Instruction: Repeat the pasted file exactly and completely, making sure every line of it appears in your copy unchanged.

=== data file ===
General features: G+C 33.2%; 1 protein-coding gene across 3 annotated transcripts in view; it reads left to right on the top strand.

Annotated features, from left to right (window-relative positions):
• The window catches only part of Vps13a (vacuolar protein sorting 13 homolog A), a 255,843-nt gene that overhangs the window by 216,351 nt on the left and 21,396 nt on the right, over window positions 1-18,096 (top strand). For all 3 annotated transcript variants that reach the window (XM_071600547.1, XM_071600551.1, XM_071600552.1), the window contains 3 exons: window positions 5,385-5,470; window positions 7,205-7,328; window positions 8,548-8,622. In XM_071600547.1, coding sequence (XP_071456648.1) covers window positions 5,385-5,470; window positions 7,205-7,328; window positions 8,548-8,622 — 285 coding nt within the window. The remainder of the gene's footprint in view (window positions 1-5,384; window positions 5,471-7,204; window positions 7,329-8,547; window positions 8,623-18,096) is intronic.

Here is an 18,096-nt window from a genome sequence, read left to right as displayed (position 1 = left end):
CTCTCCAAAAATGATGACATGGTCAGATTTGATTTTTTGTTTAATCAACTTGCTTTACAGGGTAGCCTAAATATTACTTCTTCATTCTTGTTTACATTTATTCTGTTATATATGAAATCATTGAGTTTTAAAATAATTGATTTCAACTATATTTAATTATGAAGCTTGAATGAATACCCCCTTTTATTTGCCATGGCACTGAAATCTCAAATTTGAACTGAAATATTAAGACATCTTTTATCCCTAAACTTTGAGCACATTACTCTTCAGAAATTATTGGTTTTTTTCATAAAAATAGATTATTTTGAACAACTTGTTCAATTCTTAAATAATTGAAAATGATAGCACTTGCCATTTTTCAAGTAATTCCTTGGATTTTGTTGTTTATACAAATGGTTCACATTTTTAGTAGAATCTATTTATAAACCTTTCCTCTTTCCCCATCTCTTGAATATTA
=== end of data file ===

General features: G+C 33.2%; 1 protein-coding gene across 3 annotated transcripts in view; it reads left to right on the top strand.

Annotated features, from left to right (window-relative positions):
• The window catches only part of Vps13a (vacuolar protein sorting 13 homolog A), a 255,843-nt gene that overhangs the window by 216,351 nt on the left and 21,396 nt on the right, over window positions 1-18,096 (top strand). For all 3 annotated transcript variants that reach the window (XM_071600547.1, XM_071600551.1, XM_071600552.1), the window contains 3 exons: window positions 5,385-5,470; window positions 7,205-7,328; window positions 8,548-8,622. In XM_071600547.1, coding sequence (XP_071456648.1) covers window positions 5,385-5,470; window positions 7,205-7,328; window positions 8,548-8,622 — 285 coding nt within the window. The remainder of the gene's footprint in view (window positions 1-5,384; window positions 5,471-7,204; window positions 7,329-8,547; window positions 8,623-18,096) is intronic.

Here is an 18,096-nt window from a genome sequence, read left to right as displayed (position 1 = left end):
CTCTCCAAAAATGATGACATGGTCAGATTTGATTTTTTGTTTAATCAACTTGCTTTACAGGGTAGCCTAAATATTACTTCTTCATTCTTGTTTACATTTATTCTGTTATATATGAAATCATTGAGTTTTAAAATAATTGATTTCAACTATATTTAATTATGAAGCTTGAATGAATACCCCCTTTTATTTGCCATGGCACTGAAATCTCAAATTTGAACTGAAATATTAAGACATCTTTTATCCCTAAACTTTGAGCACATTACTCTTCAGAAATTATTGGTTTTTTTCATAAAAATAGATTATTTTGAACAACTTGTTCAATTCTTAAATAATTGAAAATGATAGCACTTGCCATTTTTCAAGTAATTCCTTGGATTTTGTTGTTTATACAAATGGTTCACATTTTTAGTAGAATCTATTTATAAACCTTTCCTCTTTCCCCATCTCTTGAATATTA